"[Dunedin pitching coach Vince Horsman] has been working with me to get it faster and more straight, more like a fastball," the 20-year-old righty told MiLB.com at the time.
Left-handed starter -- Shane Dawson, Lansing (19 games, 17 starts), Dunedin (five games, five starts): Dawson was third in the system with 120 strikeouts, and he was the only Toronto Minor League hurler to record at least 100 punchouts and keep an ERA below 3.50 -- his was 3.03, and he went 15-6 across two levels. He also issued just 32 bases on balls.
"Over my career, I've caught a bunch of guys Dawson reminded me of," said Huckaby, who played 18 professional seasons. "He can subtract off his fastball in a way not many 22- or 23-year-olds can do. He learned how to pitch much more than in the first couple years this year. He's a fierce competitor -- he hates to lose."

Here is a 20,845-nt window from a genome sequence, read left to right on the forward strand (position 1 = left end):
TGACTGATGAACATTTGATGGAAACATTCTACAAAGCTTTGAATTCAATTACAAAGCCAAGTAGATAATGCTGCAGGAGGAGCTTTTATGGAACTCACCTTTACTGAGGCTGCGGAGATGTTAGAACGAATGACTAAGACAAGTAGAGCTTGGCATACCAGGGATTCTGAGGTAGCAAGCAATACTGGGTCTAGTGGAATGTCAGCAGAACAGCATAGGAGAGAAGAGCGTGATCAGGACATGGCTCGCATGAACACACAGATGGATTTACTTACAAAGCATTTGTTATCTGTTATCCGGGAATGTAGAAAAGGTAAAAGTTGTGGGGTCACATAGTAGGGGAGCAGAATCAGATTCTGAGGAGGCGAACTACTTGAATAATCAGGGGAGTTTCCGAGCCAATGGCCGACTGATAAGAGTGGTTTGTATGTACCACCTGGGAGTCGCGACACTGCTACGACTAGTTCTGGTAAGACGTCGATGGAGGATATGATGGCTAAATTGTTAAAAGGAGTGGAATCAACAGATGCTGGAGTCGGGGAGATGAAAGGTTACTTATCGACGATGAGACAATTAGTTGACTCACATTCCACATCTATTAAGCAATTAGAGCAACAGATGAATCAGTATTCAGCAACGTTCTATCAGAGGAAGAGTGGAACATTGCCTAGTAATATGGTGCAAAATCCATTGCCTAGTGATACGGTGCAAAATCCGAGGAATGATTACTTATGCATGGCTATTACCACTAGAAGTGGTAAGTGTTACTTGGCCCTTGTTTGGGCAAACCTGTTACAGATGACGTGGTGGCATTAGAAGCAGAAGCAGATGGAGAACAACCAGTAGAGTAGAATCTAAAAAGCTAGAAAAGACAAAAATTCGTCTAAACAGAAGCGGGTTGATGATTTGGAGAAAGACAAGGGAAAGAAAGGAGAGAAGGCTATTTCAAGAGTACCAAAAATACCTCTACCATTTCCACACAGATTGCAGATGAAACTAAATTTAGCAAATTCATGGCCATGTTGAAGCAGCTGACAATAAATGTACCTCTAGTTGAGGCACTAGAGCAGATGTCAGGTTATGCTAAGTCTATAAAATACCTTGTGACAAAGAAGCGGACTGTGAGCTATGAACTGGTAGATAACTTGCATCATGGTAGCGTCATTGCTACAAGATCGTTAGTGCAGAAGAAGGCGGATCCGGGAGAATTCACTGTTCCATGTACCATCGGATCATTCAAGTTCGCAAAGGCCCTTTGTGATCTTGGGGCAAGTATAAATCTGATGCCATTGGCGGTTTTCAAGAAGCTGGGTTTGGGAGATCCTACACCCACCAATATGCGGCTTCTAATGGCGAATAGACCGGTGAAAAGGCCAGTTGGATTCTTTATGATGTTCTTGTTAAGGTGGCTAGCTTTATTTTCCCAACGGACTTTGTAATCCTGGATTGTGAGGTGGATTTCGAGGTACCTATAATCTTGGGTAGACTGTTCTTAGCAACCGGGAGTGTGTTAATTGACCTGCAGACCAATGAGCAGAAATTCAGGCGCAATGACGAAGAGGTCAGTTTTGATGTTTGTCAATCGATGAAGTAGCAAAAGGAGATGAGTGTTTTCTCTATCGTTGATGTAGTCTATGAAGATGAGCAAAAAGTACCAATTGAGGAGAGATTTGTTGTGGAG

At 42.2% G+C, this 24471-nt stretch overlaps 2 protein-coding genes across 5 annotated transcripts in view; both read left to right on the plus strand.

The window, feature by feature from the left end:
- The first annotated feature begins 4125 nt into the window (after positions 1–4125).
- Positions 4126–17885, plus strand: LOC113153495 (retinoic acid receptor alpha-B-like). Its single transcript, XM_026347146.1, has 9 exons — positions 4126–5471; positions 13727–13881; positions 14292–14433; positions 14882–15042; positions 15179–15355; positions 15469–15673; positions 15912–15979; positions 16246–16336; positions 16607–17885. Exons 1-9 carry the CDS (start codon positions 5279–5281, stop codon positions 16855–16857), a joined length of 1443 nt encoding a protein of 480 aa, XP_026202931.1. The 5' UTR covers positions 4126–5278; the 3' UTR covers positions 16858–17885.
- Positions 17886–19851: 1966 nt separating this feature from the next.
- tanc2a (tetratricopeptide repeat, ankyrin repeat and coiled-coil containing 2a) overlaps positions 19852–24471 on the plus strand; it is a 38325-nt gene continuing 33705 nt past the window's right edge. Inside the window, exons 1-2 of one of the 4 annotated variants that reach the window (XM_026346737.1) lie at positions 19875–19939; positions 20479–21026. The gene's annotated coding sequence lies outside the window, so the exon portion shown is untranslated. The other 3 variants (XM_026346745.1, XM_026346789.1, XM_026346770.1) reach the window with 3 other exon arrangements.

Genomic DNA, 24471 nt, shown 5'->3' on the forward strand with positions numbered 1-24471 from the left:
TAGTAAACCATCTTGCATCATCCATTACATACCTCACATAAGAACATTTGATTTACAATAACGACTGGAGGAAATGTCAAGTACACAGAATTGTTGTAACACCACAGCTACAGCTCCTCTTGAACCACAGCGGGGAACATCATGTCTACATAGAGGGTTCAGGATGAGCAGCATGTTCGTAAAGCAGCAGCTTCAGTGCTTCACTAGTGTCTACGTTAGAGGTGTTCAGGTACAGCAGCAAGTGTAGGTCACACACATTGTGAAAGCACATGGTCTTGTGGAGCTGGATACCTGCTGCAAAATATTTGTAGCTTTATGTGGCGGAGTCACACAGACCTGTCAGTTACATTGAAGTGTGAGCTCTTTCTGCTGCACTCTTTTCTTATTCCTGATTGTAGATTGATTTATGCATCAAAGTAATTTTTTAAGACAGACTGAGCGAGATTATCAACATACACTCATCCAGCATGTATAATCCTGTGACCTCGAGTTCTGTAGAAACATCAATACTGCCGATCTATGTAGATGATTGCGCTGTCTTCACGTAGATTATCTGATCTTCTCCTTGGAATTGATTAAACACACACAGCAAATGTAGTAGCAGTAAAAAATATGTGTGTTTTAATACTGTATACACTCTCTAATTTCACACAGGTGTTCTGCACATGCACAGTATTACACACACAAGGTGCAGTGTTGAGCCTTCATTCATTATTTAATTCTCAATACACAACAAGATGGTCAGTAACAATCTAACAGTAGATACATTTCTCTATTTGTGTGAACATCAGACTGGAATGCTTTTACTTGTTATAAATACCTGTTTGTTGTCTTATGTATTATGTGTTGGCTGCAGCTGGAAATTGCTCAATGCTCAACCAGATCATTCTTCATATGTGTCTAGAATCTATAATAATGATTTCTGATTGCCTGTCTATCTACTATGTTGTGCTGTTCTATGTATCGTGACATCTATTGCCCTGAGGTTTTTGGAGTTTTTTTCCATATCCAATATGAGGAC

Honorable mention- Randy Wolf, Buffalo (23 games), Detroit (eight games, seven starts): The big league veteran gutted it out with the Triple-A Bisons until the Jays sent him to the Tigers for cash considerations on Aug. 20 -- two days before his 39th birthday. He was 9-2 with a 2.58 ERA over 23 IL starts.
Reliever -- Wil Browning, Dunedin (31 games), New Hampshire (13 games): Browning led everybody in the Blue Jays system -- including Major Leaguers -- with 25 saves. He held opposing hitters to a .173 average while going 3-2 with a 1.86 ERA. He also received the Webster Award for his contributions to the FSL club; his 22 saves were the most in the league.